To be more specific in relation to the elements shown in FIGS. 1 and 2, it may be helpful to contemplate the typical operation of the described device, as it is being described. It is to be noted that the photosensor 14 and light source 12 are mounted embedded within essentially under or external to the sink, and may by suitable gaskets or rings and optical lenses be thoroughly separated from and protected from any water or other fluids flowing into the sink. Such provision of protective gaskets or rings and lenses is thoroughly conventional and well-known to those skilled in the art. In preparing the device for operation after installation of the light source 12 and photosensor 14, and the provision of suitable power and electrical control circuitry 16, (and assuming that solenoid-actuated valve 34 is at this point in an open condition) one adjusts the usual hot and cold water control valves 20 and 22 respectively to obtain the required mix of water for the desired water temperature. Turning on a switch such as switch 30, as shown in FIG. 2, energizes the photosensor 14 via a beam of light 40 emitted by light source 12 in response to the activation of switch 30. The turning on of switch 30 can for example activate a control circuit 32 which maintains the ON/OFF valve 34 in an OFF condition, thereby shutting off or precluding the flow of water through nozzle 24 into sink 10. Valve 34 as seen in FIG. 1, is conveniently provided in the water supply line 13 to nozzle 24.
Breaking the beam 40 of light, as for example, by placing ones hands within the sink--as schematically indicated in FIG. 2 by the shadow line 42--serves via control circuit 32 to place ON/OFF valve 34 into an ON condition, thereby permitting water to flow freely through the nozzle of faucet 24.
The net effect of the above described operations is as indicated above, to provide water at sink 10 only when it is actually needed and to be used. For example, when shaving, many people allow the water to run while applying the shaving cream to their face, and leave it running throughout the shaving process so as to be able from time to time to clean off the razor while shaving The present invention automatically provides for the water to be shut off while the person's hands are in an area suitable for applying the shaving cream to their face and during the period while the individual is actually shaving. However, the mere placement of the hands or a razor into the sink under the faucet serves to turn on the flow of water at the same hot and cold water mix as initially established, by breaking the photoelectric beam to reactivate the flow of water. As will be readily understood by those skilled in the art, the present invention may be likewise employed when people are brushing their teeth, washing their hair, washing dishes, or even in the course of taking showers--provided a suitable similar installation applying the above described photosensor and light source concept is employed in the shower enclosure, e.g., so that the light beam is interceptable by the body of the individual showering.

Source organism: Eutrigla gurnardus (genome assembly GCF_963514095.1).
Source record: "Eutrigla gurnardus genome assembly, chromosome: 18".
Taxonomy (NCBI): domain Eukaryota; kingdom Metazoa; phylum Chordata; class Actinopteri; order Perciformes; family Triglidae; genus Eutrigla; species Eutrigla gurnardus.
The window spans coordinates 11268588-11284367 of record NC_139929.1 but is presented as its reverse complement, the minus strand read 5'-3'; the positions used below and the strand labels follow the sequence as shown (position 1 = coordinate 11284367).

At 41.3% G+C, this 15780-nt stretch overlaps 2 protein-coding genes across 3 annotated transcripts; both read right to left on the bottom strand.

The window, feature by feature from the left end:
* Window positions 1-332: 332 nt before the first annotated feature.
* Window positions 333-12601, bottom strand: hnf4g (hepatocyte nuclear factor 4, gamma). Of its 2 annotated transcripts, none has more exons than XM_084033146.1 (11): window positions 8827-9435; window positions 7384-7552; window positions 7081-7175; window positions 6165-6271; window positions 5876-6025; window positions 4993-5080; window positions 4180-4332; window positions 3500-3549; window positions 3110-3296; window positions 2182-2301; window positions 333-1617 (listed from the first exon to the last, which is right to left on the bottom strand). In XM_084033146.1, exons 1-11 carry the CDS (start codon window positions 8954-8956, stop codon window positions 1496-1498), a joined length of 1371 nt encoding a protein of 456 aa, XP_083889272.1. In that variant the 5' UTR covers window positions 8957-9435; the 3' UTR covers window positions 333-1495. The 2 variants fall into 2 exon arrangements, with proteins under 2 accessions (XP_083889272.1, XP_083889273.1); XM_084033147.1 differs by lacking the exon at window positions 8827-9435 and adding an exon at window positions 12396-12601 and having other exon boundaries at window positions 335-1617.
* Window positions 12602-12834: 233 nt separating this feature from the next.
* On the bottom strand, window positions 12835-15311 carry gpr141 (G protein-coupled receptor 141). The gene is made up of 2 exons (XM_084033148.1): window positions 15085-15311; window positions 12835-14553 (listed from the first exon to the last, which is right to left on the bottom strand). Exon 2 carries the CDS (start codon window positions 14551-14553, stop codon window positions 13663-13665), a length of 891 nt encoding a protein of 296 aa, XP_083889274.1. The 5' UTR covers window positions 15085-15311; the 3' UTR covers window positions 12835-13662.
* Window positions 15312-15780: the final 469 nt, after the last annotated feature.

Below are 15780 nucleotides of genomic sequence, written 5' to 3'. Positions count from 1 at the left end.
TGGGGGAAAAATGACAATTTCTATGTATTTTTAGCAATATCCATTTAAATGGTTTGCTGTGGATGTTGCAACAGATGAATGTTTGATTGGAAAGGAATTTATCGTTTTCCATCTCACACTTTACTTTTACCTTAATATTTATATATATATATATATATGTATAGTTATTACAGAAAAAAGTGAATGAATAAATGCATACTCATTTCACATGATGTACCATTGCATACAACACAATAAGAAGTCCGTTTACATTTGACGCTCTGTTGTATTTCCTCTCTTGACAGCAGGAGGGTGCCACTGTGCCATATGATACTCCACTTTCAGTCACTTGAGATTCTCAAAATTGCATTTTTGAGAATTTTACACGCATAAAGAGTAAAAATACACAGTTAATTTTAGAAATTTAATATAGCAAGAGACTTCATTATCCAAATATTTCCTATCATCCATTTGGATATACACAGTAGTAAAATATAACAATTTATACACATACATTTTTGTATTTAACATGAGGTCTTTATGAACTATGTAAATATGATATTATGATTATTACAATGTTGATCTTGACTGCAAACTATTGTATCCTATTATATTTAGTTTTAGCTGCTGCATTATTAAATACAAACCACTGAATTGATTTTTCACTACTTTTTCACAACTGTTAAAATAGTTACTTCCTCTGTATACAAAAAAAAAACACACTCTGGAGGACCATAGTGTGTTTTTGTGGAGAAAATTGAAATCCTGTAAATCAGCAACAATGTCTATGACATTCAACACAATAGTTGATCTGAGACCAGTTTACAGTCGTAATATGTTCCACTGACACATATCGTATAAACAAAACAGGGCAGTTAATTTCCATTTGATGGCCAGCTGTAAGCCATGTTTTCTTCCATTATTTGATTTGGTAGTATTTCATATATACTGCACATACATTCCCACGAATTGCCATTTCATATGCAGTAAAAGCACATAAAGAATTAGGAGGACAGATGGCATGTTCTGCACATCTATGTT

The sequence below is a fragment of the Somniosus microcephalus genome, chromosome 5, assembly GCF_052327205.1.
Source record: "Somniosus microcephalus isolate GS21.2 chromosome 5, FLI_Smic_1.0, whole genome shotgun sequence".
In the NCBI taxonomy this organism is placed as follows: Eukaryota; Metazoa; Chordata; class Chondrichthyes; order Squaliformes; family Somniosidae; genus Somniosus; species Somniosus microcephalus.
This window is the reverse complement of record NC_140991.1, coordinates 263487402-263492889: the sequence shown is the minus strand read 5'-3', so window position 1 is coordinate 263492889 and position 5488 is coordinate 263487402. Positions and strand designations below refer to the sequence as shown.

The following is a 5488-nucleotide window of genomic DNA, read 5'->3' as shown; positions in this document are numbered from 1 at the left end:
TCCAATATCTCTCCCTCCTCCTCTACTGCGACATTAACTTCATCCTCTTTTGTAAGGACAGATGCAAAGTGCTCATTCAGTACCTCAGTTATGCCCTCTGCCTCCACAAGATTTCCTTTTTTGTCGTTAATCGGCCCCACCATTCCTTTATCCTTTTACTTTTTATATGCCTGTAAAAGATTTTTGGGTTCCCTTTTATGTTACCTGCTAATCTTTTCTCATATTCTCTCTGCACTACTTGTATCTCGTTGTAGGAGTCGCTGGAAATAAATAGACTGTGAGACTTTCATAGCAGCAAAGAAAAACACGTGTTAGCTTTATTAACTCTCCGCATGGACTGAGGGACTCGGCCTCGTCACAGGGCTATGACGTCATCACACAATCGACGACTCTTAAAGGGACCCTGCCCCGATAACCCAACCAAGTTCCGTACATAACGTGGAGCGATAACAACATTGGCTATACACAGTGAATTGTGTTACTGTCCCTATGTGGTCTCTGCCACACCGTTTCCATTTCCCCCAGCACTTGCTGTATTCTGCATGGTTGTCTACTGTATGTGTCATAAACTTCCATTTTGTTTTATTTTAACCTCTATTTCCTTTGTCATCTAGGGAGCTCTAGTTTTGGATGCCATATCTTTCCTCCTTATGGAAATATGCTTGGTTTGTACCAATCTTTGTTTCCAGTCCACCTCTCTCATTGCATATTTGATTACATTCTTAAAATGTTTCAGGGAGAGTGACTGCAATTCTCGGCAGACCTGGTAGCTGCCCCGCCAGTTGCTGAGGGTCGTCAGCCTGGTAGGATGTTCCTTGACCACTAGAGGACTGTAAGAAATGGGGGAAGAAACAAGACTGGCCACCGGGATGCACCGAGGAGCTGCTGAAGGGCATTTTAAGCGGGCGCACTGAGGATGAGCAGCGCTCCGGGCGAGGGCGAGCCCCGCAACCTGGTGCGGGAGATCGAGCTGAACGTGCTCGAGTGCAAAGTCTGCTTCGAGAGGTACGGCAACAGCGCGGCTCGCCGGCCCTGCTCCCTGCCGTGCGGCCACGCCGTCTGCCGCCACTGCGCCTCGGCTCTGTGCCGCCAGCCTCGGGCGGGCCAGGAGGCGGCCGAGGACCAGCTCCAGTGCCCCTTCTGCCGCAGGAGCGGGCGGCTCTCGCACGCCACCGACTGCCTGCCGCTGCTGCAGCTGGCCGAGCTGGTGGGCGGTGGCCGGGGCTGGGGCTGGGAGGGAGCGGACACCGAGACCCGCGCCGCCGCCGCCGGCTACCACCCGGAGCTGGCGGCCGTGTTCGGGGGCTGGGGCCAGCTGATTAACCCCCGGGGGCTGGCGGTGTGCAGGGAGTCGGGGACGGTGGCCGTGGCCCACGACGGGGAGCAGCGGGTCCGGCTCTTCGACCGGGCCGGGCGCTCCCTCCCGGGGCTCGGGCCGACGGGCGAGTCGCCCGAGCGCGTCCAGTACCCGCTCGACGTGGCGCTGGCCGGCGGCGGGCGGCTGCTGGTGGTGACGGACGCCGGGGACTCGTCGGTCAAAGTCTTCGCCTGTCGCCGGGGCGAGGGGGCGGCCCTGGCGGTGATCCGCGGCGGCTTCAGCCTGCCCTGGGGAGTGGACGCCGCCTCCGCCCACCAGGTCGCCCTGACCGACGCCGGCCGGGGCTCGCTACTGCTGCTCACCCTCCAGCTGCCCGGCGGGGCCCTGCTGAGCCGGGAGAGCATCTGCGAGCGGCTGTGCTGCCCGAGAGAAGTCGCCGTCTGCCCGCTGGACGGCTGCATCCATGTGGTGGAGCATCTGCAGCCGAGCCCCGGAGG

The installation of the devices of the present invention in homes, apartments, motels, hotels, hospitals, prisons, military bases, ships, office buildings, airline terminals, restaurants and industrial establishments will serve to save millions of gallons of water a day automatically, with the only effort required by the public being the breaking of the beam by the insertion of their hand under the faucet or within the area of the photoelectric beam. As will be understood, this type of water conservation places no hardship upon anyone, while providing exactly as much water as needed to do the job intended, and at a pre-determined temperature.
While the above description of one embodiment of the invention has been related to a conventional faucet and water sink basin, it will be readily appreciated by those skilled in the art that numerous other types of liquid and fluid faucet sink systems may readily adapt and employ the principles of all the embodiments of the present invention. For example, dispensers of carbonated beverages, beers, and even some liquid fluids, such as soaps and detergents, may usefully be controlled by means of the present invention. As previously noted above, the hot water saved results in a significant savings of energy in the form of oil, gas and electrical energy used to heat the water. Indeed, the savings in terms of the cost of energy saved is or can be even more significant than the savings in the cost of water saved. It will be noted in accordance with the above description, that the present invention is in no way limited to the two hot and cold water systems referred to, but may be adapted for use on single faucet sinks, with single control devices for the adjustment of water temperature.